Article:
as mildly as they can, thus failing to impress the people with the necessity or urgency of compliance. The last and unshakable position taken by these adherents of a laissez faire policy is “It will last our time!” I also beg to thank you very much for your kind sympathetic letter of Jan. 7. and send you herewith as a humble return for your many favours what has appeared of my Phasmid work, the descriptions to follow when time permits. I also send you a copy of a German publication, countaining some of my contributions to the society of which I have the honour of Honorary membership. Last Dec. it was 56 years since I have been an inhabitant of this state, and a student of nature all the time. We have had fine rains lately, out of season it is true! but “everybody” believes now the 8 years drought to be at an end and with it all trouble, in which “belief” I am sorry not being able to share. Thanking you for your good wishes, heartily reciprocating them, I hope to be favoured with your opinion on my humble contributions sent and remain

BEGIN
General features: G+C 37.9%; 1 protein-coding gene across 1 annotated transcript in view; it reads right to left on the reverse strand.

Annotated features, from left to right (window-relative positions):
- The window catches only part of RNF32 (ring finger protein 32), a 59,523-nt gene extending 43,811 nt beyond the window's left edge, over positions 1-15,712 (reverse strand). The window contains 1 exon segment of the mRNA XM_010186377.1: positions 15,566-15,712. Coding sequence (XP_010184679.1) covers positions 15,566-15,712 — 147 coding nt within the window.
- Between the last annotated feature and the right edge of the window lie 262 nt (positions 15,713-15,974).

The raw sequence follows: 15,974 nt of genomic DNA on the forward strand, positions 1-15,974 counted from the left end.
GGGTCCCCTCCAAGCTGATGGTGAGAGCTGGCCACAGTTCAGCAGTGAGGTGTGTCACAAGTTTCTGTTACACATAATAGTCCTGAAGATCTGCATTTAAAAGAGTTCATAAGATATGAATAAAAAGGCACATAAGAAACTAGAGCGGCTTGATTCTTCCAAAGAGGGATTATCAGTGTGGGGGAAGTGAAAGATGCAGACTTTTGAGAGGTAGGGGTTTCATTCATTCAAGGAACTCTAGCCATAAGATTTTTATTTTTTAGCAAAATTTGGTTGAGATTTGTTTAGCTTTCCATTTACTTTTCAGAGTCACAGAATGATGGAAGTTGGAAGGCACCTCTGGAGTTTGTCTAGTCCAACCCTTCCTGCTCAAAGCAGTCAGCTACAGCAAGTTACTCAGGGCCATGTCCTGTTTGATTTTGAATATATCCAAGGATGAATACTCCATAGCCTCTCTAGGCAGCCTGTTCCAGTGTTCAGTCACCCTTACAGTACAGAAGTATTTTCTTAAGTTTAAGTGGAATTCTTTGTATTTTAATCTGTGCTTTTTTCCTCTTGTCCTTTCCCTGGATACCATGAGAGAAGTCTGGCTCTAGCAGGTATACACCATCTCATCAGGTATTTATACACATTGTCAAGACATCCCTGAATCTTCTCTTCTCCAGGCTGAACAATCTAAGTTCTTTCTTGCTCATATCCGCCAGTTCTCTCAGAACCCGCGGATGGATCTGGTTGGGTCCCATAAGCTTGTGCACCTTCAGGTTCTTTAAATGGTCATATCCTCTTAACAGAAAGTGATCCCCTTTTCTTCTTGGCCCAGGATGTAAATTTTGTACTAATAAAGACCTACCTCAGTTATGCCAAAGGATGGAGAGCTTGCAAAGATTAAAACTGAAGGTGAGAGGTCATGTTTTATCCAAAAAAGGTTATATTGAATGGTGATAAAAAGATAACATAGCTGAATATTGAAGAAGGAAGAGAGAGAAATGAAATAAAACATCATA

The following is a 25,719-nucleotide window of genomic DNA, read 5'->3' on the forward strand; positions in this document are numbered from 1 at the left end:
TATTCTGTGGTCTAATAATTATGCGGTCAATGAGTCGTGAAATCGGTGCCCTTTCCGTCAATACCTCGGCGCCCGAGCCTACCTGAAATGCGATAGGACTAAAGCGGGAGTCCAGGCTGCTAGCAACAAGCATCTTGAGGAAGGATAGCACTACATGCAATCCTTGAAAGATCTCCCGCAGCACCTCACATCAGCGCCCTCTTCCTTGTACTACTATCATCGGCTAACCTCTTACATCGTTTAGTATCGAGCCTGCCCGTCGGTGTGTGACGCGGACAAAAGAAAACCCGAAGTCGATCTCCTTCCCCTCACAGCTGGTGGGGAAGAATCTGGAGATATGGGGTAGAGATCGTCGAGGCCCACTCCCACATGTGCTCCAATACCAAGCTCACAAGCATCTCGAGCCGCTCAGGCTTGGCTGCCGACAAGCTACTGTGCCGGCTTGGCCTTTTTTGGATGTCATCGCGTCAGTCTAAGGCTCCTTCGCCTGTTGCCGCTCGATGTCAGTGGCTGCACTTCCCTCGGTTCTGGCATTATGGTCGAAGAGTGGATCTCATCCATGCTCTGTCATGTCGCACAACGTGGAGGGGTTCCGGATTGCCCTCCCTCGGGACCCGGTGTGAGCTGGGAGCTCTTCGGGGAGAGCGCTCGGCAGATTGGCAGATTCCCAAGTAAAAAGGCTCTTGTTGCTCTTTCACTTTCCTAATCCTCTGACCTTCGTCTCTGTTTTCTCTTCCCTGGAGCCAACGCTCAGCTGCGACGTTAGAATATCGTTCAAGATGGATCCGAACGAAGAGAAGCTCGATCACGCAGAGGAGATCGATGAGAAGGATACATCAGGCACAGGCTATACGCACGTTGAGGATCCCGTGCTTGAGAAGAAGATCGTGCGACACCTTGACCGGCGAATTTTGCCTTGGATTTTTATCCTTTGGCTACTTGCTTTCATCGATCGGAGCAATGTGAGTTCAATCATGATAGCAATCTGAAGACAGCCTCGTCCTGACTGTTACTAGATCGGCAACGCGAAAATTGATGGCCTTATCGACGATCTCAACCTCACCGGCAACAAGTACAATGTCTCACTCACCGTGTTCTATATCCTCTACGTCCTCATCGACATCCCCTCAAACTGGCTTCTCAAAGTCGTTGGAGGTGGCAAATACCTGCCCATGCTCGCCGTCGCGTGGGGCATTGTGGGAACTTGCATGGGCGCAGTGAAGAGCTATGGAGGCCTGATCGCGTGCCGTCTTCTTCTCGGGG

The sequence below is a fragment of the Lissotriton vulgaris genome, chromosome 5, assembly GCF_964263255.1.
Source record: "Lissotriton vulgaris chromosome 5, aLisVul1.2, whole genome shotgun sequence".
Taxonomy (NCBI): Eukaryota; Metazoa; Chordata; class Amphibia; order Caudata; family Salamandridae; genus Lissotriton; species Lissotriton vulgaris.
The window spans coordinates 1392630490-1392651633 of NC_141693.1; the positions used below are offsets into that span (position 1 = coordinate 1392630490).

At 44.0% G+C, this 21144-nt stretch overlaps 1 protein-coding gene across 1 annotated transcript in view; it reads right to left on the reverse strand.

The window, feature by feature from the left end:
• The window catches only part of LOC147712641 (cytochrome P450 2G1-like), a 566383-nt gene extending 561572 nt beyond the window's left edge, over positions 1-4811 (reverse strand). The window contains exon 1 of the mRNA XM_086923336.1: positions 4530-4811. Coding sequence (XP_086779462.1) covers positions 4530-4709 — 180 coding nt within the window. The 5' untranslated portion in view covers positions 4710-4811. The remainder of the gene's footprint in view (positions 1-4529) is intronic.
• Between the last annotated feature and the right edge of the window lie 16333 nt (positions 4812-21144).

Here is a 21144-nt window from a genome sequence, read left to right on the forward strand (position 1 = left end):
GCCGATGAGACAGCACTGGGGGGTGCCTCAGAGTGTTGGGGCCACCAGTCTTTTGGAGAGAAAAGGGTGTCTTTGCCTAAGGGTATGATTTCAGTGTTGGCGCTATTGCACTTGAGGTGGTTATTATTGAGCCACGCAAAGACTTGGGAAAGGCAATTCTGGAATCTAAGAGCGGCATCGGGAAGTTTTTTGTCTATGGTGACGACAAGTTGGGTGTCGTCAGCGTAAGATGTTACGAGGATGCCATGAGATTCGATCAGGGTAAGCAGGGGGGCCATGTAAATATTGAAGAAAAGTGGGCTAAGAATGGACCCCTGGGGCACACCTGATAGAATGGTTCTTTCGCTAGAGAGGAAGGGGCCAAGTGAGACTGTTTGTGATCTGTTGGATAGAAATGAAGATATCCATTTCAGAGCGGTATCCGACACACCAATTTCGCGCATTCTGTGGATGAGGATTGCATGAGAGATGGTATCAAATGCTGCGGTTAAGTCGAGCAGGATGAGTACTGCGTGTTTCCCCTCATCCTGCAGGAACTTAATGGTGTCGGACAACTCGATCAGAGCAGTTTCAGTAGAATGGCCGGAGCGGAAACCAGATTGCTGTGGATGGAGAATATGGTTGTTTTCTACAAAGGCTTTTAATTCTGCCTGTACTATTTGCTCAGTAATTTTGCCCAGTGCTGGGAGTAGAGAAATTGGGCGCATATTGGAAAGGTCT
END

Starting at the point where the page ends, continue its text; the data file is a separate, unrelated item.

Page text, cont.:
Yours very truly
J. G. O. Tepper

1903, Mar. 22

MAR 24 Rec’d
MAR 25 Ans’d

Comstock, Nebr.
March 22, 1903
Taxidermist Dep’t.
Unviersity of Nebr.

Dear Sirs:- I am interested in this work so write you for necessary information. I have been experimenting with wild duck and prairie chicken and wish to mount a coyote but have not the material to work with. Please send instructions, how to stuff and mount my specimens and where and how to get the eyes and what chemicals or drugs are necessary I should like to take up this

study at some future date at the university. Wild geese and duck are beginning to come and the pelicans will come soon. Prairie chickens we have the year round. In the winter time they congregate in great flock of thousand. Coyotes are numerous and on cold nights before storms we frequently hear them yelping. The robins have arrived and in the early morning the prairie chickens are “goo gooing” all about us. I live on the middle Loup river in Custer Co. This is the finest river in Nebr. It varies but little at different seasons, having nearly the same